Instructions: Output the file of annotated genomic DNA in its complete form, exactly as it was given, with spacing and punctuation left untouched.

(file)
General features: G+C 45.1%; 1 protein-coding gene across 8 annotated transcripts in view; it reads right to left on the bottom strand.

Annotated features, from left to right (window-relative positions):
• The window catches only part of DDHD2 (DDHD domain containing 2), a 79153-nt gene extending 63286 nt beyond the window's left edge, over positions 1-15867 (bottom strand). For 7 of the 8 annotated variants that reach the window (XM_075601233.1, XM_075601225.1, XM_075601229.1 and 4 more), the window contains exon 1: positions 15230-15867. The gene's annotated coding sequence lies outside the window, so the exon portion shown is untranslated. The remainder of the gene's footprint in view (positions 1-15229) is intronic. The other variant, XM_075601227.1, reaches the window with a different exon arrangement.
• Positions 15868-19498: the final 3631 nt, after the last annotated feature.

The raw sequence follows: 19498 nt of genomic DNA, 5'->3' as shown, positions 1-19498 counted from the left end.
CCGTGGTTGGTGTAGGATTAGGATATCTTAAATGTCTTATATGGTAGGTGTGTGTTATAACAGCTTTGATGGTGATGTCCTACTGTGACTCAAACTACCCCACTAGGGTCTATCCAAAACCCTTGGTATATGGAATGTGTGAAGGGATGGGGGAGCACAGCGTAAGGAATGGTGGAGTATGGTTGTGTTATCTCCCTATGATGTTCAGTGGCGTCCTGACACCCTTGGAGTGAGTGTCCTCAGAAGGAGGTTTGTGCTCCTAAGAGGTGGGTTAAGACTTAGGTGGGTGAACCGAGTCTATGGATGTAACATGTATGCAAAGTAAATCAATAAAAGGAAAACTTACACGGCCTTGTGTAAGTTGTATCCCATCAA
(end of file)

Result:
General features: G+C 45.1%; 1 protein-coding gene across 8 annotated transcripts in view; it reads right to left on the bottom strand.

Annotated features, from left to right (window-relative positions):
• The window catches only part of DDHD2 (DDHD domain containing 2), a 79153-nt gene extending 63286 nt beyond the window's left edge, over positions 1-15867 (bottom strand). For 7 of the 8 annotated variants that reach the window (XM_075601233.1, XM_075601225.1, XM_075601229.1 and 4 more), the window contains exon 1: positions 15230-15867. The gene's annotated coding sequence lies outside the window, so the exon portion shown is untranslated. The remainder of the gene's footprint in view (positions 1-15229) is intronic. The other variant, XM_075601227.1, reaches the window with a different exon arrangement.
• Positions 15868-19498: the final 3631 nt, after the last annotated feature.

The raw sequence follows: 19498 nt of genomic DNA, 5'->3' as shown, positions 1-19498 counted from the left end.
CCGTGGTTGGTGTAGGATTAGGATATCTTAAATGTCTTATATGGTAGGTGTGTGTTATAACAGCTTTGATGGTGATGTCCTACTGTGACTCAAACTACCCCACTAGGGTCTATCCAAAACCCTTGGTATATGGAATGTGTGAAGGGATGGGGGAGCACAGCGTAAGGAATGGTGGAGTATGGTTGTGTTATCTCCCTATGATGTTCAGTGGCGTCCTGACACCCTTGGAGTGAGTGTCCTCAGAAGGAGGTTTGTGCTCCTAAGAGGTGGGTTAAGACTTAGGTGGGTGAACCGAGTCTATGGATGTAACATGTATGCAAAGTAAATCAATAAAAGGAAAACTTACACGGCCTTGTGTAAGTTGTATCCCATCAA